It takes more patience than dirt or water to grow succulents from leaves, rosettes and offshoots. If you’re willing to wait, your plants will recreate themselves in slow-motion with almost no help from you at all.

The plants pictured above got their start in my backyard when I pulled a leaf off of their mother plant. You can also propagate by cutting a rosette or separating a pup from the mother plant. I’ll review the pros and cons of each approach below.

This new plant is six weeks old and has grown roots but still needs the starter leaf for nutrients.

Propagating by Leaf

Each leaf of your succulents holds the potential to make a whole new plant. And all it asks of you is patience, lots of patience. It can take two to three weeks for the first new leaf bud to appear, and a few months before the new plant is fully rooted. The starter leaf will fall off on its own when the new plant has used all of leaf’s nutrients and grown a sufficient root system.

To harvest leaves for propagation, pull a bottom or lower leaf from healthy, well-watered plant. Most will come off easily if you pull at an angle like tearing paper.

You’ll need to place your leaves somewhere that is dry, warm and bright for 2 to 6 days to allow a callus to form over its cut. If you try to plant the leaf before this step, it’s very likely to mold and rot.

I use terracotta plant saucers and cardboard egg crates because I live in a humid climate and the porous surface reduces mold. Once the portion of the leaf that was attached to the plant has formed a callus, or thin skin covering, it will no longer look wet and is ready for the next step.

Three-week old Graptopetalum leaves growing new plants without soil or water.

Many growers place their leaves on top of shallow layer of soil to wait for new leaves to grow and roots to form. Others bury the callused end of the leaf in the soil, leaving 3/4th of the starter leaf above the soil line. You can also propagate succulents using no soil at all. The leaves pictured above have been sitting the egg crates since I picked them three weeks ago. It’s humid where I lived so they have not needed water at all. Another method of hydroponic propagation is using a plastic water bottle with small holes punch out. I tried this method but my bottle kept blowing over. I prefer to let my growing plants lay out in the open air, in bright but not direct sunlight. So far it seems like the Jade plant leaves grow faster with soil once the first few leaves appear while the Graptopetalum leaves prefer a hydroponic start.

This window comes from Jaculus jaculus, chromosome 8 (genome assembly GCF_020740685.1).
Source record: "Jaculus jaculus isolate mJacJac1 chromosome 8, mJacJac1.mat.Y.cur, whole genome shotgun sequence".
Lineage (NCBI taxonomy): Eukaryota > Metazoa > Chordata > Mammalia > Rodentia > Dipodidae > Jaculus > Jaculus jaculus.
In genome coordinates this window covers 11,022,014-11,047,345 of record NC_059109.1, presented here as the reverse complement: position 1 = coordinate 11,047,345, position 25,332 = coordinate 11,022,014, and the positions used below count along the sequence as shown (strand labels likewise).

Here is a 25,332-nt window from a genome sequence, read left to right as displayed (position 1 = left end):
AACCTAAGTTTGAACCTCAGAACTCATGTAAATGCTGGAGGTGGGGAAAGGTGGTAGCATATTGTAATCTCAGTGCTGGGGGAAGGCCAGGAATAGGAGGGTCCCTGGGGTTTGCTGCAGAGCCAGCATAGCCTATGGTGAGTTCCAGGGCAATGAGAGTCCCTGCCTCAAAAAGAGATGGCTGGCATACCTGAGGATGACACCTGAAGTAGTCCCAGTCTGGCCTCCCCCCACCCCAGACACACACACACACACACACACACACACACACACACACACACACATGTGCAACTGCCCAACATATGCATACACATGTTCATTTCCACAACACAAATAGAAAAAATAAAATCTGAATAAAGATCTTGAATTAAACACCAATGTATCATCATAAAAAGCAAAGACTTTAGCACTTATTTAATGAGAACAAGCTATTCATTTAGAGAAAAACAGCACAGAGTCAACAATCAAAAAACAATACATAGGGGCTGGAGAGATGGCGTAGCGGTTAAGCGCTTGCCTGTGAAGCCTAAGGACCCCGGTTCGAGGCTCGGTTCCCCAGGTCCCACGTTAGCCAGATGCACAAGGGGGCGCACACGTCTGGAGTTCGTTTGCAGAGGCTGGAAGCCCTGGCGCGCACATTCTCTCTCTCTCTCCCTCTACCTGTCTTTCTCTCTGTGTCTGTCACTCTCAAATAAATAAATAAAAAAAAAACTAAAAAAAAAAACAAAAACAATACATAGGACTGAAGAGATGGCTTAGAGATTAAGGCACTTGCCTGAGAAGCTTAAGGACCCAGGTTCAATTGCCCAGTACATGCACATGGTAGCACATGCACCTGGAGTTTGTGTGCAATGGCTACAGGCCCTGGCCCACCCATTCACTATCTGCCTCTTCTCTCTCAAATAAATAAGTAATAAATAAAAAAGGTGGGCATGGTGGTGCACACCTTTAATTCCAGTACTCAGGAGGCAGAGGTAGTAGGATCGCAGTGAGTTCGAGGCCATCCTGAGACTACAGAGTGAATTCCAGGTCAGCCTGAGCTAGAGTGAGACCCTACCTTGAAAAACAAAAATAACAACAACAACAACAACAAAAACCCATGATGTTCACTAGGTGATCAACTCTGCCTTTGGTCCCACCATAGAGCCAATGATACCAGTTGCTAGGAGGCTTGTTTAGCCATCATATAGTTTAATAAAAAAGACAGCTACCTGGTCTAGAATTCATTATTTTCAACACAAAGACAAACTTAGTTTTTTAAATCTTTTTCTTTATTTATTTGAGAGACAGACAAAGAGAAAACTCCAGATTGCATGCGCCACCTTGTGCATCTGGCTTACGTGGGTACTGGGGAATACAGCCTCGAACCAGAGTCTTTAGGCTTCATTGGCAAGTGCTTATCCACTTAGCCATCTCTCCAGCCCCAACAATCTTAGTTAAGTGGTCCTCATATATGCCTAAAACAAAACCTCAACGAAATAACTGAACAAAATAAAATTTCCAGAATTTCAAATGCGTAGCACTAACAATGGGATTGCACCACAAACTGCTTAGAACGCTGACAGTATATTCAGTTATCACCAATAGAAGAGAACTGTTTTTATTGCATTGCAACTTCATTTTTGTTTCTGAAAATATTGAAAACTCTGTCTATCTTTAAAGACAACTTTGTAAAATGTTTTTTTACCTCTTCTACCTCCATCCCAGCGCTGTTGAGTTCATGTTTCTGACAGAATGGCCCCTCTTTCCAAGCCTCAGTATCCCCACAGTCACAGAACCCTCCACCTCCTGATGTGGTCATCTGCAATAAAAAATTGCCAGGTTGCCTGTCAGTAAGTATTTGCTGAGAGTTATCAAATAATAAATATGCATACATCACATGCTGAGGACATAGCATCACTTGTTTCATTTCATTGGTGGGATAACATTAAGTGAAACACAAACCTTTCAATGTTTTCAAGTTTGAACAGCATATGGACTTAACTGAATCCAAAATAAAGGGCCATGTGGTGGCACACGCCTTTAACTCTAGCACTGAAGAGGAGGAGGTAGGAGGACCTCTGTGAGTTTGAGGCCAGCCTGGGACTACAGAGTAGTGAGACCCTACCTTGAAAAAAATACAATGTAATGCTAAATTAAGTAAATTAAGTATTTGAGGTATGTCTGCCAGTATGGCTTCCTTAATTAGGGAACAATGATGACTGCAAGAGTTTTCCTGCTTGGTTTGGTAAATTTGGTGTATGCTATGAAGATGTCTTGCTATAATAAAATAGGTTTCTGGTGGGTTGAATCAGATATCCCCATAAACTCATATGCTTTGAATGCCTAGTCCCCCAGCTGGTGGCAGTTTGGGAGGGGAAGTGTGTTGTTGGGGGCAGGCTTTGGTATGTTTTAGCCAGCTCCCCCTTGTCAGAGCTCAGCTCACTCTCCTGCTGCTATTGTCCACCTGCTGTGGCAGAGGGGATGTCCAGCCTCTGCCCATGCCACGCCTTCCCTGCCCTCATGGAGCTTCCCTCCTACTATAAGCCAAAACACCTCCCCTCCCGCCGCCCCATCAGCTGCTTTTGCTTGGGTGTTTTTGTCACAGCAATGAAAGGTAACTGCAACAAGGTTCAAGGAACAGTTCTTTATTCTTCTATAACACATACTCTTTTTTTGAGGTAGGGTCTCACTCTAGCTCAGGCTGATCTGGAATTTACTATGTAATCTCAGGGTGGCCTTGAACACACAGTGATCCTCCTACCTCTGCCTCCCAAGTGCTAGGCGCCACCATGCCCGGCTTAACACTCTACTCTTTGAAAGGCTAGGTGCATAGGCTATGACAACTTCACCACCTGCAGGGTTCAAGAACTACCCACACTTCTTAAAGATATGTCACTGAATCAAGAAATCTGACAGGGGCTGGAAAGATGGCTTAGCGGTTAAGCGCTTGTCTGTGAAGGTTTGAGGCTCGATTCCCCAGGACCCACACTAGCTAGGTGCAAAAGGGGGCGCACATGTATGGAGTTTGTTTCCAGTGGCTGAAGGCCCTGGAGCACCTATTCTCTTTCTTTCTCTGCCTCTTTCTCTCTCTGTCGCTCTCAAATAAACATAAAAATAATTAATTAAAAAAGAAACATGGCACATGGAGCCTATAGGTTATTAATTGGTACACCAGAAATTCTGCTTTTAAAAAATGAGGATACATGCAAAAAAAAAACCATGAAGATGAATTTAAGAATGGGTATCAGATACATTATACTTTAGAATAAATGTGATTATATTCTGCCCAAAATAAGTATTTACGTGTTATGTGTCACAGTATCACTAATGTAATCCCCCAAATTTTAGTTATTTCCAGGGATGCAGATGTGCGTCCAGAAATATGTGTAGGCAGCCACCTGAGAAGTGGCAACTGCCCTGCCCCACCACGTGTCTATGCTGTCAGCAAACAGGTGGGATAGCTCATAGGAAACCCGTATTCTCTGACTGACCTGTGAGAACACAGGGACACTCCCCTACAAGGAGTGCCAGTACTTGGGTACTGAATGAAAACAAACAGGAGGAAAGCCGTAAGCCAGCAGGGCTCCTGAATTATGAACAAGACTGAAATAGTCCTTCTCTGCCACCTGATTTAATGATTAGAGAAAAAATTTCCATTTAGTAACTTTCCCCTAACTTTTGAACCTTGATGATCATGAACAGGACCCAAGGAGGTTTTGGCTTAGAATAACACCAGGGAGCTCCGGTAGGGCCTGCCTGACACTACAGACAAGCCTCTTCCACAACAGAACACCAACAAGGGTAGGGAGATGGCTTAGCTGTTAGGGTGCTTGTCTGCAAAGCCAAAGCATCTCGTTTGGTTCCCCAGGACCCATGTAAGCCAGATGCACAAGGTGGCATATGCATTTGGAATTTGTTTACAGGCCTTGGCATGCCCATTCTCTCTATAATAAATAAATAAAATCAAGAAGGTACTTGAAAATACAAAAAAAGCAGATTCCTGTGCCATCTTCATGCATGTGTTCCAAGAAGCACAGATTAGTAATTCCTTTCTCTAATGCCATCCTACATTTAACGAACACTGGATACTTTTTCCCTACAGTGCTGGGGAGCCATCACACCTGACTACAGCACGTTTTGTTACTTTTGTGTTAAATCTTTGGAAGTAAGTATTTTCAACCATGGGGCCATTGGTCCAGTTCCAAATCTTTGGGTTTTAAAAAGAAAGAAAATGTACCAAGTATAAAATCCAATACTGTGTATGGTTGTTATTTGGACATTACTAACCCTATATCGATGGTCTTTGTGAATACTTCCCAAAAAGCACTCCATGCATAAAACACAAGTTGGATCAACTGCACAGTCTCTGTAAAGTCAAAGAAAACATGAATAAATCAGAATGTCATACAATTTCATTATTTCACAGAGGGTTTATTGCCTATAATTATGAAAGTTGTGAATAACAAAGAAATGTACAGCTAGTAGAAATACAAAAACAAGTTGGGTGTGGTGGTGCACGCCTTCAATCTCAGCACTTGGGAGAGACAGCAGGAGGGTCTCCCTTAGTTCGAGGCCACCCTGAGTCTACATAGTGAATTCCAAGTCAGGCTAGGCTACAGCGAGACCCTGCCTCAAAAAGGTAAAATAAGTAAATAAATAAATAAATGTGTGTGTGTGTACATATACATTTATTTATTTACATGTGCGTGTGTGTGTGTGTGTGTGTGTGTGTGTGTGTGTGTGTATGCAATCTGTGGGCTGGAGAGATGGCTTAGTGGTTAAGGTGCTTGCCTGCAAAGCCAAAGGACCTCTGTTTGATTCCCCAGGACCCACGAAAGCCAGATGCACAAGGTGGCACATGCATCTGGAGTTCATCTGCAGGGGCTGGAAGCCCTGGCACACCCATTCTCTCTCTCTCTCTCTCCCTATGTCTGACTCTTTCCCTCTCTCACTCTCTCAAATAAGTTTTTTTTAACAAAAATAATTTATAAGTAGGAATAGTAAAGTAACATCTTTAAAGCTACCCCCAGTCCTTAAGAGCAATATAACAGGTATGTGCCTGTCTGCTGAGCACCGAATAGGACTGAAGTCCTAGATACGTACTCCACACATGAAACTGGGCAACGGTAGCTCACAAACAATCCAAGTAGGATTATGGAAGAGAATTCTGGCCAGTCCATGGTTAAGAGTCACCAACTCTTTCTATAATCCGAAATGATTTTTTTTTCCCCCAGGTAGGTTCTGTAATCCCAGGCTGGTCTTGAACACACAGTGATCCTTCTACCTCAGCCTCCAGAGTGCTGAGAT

After six-eight weeks, roots are well established and connected to the soil.
The starter leaf will fall off soon.

Propagating by Rosette

A rosette is the flower-shaped grouping of leaves at the top of a succulent or at the end of each branch. These cutting will form a callus or thin, dry layer of cells over the cut in 3-7 days, then they will be ready to plant.

By taking a cutting that is larger than one leaf, you can grow new succulents faster.

To stimulate root growth and prevent bacteria you can use a rooting hormone such as TakeRoot or FastRoot. Both are made of 0.1% Indole-3-Butyric Acid. I don’t know what that is so I use cinnamon instead. Spray cuttings or dip them in water to dampen then dip the stem in cinnamon. It helps prevent fungus and stimulates root development. Use honey to prevent mold and bacteria.

The Jade plant on the left is eight weeks older and more established than the one on the right. The smaller plant was propagated by leaf and has grown healthy roots. The plant on the left is a cutting that was planted one week ago and has not grown roots yet.

Propagating by pups or offshoots

This succulent has grown several smaller pups or baby plants at the base on the left side and sent up a branch with an offshoot on the right.

Hens and chicks is a popular type of succulent that produces baby plants at the base. There are many other varieties that reproduce in this way. Before you separate these new plants, it is best to wait until the new pup or offshoot is at least one inch in size. Ideally, you are able to remove the mother plant and take a portion of roots with each pup or offshoot. If you are unable or unwilling to compromise the mother plant, or if the pup breaks off with no roots, allow a callous to form on the stem before planting.

This succulent has made a new offshoot at each place where a leaf was taken. It’s a true win-win. I pulled three or four leaves to make new plants–those leaves have started to sprout. Meanwhile, the mother plant replaced the missing leaves with a whole new plant.